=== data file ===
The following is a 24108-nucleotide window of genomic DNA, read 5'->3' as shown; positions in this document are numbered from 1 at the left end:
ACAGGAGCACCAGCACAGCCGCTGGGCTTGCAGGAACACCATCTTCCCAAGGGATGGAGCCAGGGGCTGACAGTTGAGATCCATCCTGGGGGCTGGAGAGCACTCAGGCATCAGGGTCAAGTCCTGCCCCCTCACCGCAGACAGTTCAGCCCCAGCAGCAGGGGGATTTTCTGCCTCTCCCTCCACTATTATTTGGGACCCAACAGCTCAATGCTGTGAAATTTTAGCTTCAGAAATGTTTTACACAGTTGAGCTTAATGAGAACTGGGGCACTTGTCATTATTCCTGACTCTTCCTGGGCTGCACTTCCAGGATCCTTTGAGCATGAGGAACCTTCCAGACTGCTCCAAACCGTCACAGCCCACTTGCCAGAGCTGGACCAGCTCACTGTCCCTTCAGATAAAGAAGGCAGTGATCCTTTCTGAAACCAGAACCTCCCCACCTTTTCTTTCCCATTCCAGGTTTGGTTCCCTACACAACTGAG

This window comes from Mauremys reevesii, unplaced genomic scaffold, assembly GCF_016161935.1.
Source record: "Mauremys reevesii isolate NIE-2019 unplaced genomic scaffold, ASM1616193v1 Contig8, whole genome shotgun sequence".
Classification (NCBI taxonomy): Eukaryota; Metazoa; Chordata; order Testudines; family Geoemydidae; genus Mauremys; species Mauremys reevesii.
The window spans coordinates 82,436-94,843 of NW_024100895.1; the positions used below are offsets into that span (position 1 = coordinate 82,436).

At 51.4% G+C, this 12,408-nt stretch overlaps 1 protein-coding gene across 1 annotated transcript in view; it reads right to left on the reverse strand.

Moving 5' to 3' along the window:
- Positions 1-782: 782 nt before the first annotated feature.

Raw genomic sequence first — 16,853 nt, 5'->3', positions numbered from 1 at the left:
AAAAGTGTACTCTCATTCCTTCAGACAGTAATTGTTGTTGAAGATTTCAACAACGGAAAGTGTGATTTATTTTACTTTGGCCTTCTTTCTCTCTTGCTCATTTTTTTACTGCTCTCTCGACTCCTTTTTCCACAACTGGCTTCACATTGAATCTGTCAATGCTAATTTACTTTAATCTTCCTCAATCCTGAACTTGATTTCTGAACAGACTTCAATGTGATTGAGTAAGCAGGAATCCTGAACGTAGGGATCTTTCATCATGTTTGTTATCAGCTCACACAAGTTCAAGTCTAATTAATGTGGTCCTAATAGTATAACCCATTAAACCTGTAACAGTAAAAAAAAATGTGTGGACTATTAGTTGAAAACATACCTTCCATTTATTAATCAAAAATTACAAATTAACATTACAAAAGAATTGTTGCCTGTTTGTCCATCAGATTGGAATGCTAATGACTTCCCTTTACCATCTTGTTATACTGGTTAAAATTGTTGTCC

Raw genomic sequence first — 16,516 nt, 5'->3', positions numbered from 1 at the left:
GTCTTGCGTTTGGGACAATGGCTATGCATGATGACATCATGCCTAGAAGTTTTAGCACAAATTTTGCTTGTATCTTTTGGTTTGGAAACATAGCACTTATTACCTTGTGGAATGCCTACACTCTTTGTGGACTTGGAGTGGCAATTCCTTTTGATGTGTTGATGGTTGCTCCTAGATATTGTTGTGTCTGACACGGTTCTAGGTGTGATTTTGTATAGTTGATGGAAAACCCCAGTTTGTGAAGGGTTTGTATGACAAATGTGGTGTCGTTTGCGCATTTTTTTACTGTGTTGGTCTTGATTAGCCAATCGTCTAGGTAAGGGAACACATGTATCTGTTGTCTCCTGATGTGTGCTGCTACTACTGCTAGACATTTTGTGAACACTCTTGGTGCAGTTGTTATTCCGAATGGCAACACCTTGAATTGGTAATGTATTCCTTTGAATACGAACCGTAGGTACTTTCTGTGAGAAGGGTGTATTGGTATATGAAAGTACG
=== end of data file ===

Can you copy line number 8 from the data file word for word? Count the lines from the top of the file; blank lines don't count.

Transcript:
Moving 5' to 3' along the window: